The Former Legation Quarter

Duration: At least four hours

The rather stogy 1960s edition of Nagels' Guide to China describes the quarter at that time, with a soupcon of French disdain:

It has nothing Chinese about it. The (European houses combine all fhe styles in fashion at the beginning of the 20th century: mock gothic, mock baroque, mock (Empire, modern style, with all the bad taste of the (European nations and jAmerica put together.


Sadly there is less and less to mock here, as some of long- neglected buildings have been torn down and replaced by new office blocks and hotels. And while the former Legation Quarter extends north as far as East Changan Street, few of the buildings in the northern section retain their original aspect, or if they do, they are concealed by walls impenetrable by curious civilians. Thus we shall confine our walk to Dong Jiao Min Xiang.

M. Henri Borel, "Official Chinese Interpreter in the Dutch East Indies," visited Peking around 1909 and recorded his opinion of the quarter as follows:

What I, as an artist, cannot forgive my white brethren is that they have made this European Ghetto in Peking so ugly and commonplace... The entire Gesandschafts-Viertel (Legation Quarter) in Peking is a wretched crowd of dull buildings trying to look fine, all scrolls and bays and trivialities, all in that vile conventional modern style which causes the new portions of all European capitals to look exactly like each other. A dull, crude common-place city of barbarians, shapeless, colorless, lacking in distinction, huddled in the midst of the exquisite old Ehinese architecture which makes Peking a magnificent dream.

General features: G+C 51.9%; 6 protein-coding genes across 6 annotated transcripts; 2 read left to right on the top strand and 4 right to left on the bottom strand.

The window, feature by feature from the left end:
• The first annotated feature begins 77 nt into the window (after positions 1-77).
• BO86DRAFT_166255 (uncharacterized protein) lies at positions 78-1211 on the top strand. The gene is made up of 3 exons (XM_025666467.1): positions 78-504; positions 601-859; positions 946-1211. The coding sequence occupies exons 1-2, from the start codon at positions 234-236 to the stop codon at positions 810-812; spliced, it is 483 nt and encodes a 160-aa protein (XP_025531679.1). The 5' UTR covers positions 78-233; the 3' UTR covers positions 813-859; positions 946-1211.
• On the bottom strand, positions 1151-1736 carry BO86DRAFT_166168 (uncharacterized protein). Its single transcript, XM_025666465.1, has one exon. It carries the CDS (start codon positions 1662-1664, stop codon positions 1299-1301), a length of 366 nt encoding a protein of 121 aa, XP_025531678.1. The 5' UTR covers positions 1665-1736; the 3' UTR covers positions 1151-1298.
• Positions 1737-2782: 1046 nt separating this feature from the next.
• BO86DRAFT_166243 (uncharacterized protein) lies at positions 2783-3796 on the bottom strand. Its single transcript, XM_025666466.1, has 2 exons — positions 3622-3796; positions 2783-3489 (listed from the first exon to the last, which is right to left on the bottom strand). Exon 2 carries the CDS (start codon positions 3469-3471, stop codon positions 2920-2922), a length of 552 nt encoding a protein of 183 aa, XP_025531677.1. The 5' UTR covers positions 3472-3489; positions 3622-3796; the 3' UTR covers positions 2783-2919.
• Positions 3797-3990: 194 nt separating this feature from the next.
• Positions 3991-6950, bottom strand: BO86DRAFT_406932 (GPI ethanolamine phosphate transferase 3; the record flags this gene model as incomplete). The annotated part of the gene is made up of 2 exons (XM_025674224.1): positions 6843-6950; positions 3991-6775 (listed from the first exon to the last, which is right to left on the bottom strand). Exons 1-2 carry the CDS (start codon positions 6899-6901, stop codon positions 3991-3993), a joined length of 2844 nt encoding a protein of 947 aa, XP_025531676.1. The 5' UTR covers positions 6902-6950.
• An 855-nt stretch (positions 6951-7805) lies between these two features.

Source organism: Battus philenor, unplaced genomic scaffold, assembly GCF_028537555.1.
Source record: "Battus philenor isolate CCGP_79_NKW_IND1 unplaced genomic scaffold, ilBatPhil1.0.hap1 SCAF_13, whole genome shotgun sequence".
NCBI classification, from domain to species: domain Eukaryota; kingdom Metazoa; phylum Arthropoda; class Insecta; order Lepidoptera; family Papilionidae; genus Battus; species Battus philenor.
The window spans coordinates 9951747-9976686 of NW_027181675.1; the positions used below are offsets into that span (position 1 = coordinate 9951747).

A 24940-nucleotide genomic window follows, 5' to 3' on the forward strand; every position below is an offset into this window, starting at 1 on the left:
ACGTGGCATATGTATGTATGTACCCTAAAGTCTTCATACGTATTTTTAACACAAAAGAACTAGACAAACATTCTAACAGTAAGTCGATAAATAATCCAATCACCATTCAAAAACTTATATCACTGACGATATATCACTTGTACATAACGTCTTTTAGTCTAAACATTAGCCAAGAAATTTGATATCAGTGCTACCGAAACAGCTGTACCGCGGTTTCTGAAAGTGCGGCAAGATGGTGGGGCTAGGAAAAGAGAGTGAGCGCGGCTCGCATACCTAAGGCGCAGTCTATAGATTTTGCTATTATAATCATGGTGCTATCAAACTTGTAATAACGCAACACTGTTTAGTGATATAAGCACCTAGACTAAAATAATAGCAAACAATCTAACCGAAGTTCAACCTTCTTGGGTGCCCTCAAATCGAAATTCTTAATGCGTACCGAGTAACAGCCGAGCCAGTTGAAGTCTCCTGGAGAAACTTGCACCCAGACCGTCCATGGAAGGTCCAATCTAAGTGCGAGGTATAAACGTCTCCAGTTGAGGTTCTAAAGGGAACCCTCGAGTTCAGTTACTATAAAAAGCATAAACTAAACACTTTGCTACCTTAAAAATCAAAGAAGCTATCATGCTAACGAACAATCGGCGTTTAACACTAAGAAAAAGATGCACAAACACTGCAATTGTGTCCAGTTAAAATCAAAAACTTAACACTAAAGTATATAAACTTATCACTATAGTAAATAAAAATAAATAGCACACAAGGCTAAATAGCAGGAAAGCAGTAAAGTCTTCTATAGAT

Start your walk at the Novotel Xinqiao Hotel, located at the east end of Dong Jiao Min Xiang where it meets Chongwenmen Nei Da Jie. The Novotel Xinqiao dates back to the 1950s when, as the Xinqiao Hotel, friendship still bridged the ideological gap between the Chinese and Soviet peoples for a decade or so. But since the Accor hotel management group took over in the 1990s, the hotel has operated on a strictly commercial basis. On the north side of the street at the first corner once stood the Deutsche Asiatische Bank, now occupied by a spanking new police station. To the north of this once stood the German hospital, now swallowed up by two huge Chinese hospitals, Beijing Hospital and Tongren Hospital. Patients in hospital pajamas can be seen walking about the neighborhood.